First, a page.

Self-employed professionals in the European labour market. A comparison between Italy, Germany and the UK

The transition to an on-demand service economy, supported by unprecedented technological developments and the digital revolution, has modified traditional self-employed professions and generated new ones, fostering the growth of a body of highly qualified and hyper-specialised self-employed professionals in the European economies. An analysis of this phenomenon highlights three critical questions, connected to their position in the labour market: 1) the contested definition of their legal status and the (ad hoc) regulation adopted; 2) their position within each national social protection system; 3) the complexity of collective representation in a context of major labour market fragmentation. The article explores these issues from a socio-economic perspective, comparing three European countries − Italy, Germany and the UK − with different welfare state regimes and diverse models for regulating professions. First findings show partly divergent responses to such common challenges, yet display some positive signs of change for self-employed professionals.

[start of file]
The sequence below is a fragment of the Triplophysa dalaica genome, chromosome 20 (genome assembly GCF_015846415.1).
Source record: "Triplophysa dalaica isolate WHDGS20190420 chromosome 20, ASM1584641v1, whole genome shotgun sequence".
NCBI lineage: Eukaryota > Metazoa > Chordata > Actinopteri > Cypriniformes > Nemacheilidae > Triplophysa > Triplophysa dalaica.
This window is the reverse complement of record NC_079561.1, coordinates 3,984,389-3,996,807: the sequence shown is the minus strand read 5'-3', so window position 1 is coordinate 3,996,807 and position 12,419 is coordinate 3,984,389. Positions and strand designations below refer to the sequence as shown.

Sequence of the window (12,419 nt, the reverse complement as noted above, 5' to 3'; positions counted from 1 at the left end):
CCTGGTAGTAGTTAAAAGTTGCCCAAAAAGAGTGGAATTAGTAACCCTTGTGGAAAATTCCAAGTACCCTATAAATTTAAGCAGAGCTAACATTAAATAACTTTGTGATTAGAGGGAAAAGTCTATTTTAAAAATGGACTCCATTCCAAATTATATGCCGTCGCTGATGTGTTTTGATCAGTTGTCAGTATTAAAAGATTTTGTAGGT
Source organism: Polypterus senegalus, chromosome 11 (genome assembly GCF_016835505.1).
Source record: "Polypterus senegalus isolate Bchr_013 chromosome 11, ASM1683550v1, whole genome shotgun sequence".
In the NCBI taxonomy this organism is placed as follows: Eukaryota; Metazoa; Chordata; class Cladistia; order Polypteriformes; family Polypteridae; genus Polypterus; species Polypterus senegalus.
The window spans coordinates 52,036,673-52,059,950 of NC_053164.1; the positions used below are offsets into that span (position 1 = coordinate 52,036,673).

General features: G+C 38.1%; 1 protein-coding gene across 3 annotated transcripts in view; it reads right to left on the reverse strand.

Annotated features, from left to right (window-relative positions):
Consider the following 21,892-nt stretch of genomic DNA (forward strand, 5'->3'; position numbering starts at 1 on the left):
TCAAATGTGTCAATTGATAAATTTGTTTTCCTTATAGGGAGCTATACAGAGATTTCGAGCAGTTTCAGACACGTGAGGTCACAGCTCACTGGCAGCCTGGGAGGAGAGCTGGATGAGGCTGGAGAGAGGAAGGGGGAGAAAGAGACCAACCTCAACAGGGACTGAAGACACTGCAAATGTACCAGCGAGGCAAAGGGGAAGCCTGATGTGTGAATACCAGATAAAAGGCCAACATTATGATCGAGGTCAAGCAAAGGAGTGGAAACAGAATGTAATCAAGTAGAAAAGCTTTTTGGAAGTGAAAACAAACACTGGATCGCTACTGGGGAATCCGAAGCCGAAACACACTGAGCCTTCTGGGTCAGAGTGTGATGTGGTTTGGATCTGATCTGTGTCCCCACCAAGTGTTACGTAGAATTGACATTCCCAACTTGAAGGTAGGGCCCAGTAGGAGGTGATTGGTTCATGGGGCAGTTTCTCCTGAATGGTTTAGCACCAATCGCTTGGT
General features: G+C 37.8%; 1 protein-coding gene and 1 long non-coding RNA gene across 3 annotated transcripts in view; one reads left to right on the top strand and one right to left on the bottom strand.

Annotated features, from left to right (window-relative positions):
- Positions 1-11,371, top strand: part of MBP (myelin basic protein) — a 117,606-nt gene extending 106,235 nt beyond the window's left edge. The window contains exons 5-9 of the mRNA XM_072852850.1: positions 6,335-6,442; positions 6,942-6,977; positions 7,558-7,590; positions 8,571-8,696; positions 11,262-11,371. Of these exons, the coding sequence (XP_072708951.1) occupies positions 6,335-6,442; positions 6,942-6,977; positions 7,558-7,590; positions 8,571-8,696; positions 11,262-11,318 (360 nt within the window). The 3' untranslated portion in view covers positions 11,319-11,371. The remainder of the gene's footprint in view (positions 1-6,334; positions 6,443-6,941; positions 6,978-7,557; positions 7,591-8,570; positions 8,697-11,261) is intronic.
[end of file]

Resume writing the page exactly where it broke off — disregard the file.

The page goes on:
Author(s) P. Borghi, A. Mori, R. Semenza
Language English
Year of publication Feb, 2018
Journal Transfer: European Review of Labour and Research
Volume 2018
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